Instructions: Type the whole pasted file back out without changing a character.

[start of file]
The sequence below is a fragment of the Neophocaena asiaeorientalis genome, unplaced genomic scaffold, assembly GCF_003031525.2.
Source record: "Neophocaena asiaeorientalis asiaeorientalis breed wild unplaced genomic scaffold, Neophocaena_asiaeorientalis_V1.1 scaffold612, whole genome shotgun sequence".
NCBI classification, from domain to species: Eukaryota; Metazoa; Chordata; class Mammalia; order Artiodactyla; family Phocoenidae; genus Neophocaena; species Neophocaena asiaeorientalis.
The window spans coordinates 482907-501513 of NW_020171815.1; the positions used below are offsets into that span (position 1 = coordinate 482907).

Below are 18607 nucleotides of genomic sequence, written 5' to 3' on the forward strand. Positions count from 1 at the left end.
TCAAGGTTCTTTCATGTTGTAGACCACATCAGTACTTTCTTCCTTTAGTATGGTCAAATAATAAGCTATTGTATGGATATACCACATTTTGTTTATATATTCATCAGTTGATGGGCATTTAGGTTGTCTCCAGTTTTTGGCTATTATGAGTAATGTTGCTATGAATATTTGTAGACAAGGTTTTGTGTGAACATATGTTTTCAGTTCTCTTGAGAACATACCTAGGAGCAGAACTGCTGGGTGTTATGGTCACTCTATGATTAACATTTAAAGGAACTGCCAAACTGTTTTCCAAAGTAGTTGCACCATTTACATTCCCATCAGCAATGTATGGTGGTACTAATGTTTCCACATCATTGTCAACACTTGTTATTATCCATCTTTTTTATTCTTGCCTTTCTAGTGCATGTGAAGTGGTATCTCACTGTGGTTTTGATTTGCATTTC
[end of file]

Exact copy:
The sequence below is a fragment of the Neophocaena asiaeorientalis genome, unplaced genomic scaffold, assembly GCF_003031525.2.
Source record: "Neophocaena asiaeorientalis asiaeorientalis breed wild unplaced genomic scaffold, Neophocaena_asiaeorientalis_V1.1 scaffold612, whole genome shotgun sequence".
NCBI classification, from domain to species: Eukaryota; Metazoa; Chordata; class Mammalia; order Artiodactyla; family Phocoenidae; genus Neophocaena; species Neophocaena asiaeorientalis.
The window spans coordinates 482907-501513 of NW_020171815.1; the positions used below are offsets into that span (position 1 = coordinate 482907).

Below are 18607 nucleotides of genomic sequence, written 5' to 3' on the forward strand. Positions count from 1 at the left end.
TCAAGGTTCTTTCATGTTGTAGACCACATCAGTACTTTCTTCCTTTAGTATGGTCAAATAATAAGCTATTGTATGGATATACCACATTTTGTTTATATATTCATCAGTTGATGGGCATTTAGGTTGTCTCCAGTTTTTGGCTATTATGAGTAATGTTGCTATGAATATTTGTAGACAAGGTTTTGTGTGAACATATGTTTTCAGTTCTCTTGAGAACATACCTAGGAGCAGAACTGCTGGGTGTTATGGTCACTCTATGATTAACATTTAAAGGAACTGCCAAACTGTTTTCCAAAGTAGTTGCACCATTTACATTCCCATCAGCAATGTATGGTGGTACTAATGTTTCCACATCATTGTCAACACTTGTTATTATCCATCTTTTTTATTCTTGCCTTTCTAGTGCATGTGAAGTGGTATCTCACTGTGGTTTTGATTTGCATTTC